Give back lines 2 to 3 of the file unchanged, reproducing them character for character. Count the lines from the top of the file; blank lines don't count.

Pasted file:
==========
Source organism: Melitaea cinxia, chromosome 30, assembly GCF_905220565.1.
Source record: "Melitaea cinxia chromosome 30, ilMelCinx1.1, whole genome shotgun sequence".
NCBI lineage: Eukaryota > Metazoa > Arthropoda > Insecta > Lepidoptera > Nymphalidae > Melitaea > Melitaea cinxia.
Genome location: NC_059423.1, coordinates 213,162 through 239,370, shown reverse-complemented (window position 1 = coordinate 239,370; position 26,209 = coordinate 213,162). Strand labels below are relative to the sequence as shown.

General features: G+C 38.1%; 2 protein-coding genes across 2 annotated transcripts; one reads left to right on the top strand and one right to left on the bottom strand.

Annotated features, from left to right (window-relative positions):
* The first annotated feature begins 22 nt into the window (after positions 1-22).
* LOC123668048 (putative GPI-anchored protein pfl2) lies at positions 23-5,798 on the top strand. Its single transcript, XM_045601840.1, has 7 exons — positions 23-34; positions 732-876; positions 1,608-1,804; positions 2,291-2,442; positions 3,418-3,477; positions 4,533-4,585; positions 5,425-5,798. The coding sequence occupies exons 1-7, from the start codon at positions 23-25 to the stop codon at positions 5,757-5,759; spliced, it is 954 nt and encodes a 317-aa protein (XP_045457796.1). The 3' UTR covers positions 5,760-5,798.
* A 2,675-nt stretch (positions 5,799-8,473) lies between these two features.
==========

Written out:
Source record: "Melitaea cinxia chromosome 30, ilMelCinx1.1, whole genome shotgun sequence".
NCBI lineage: Eukaryota > Metazoa > Arthropoda > Insecta > Lepidoptera > Nymphalidae > Melitaea > Melitaea cinxia.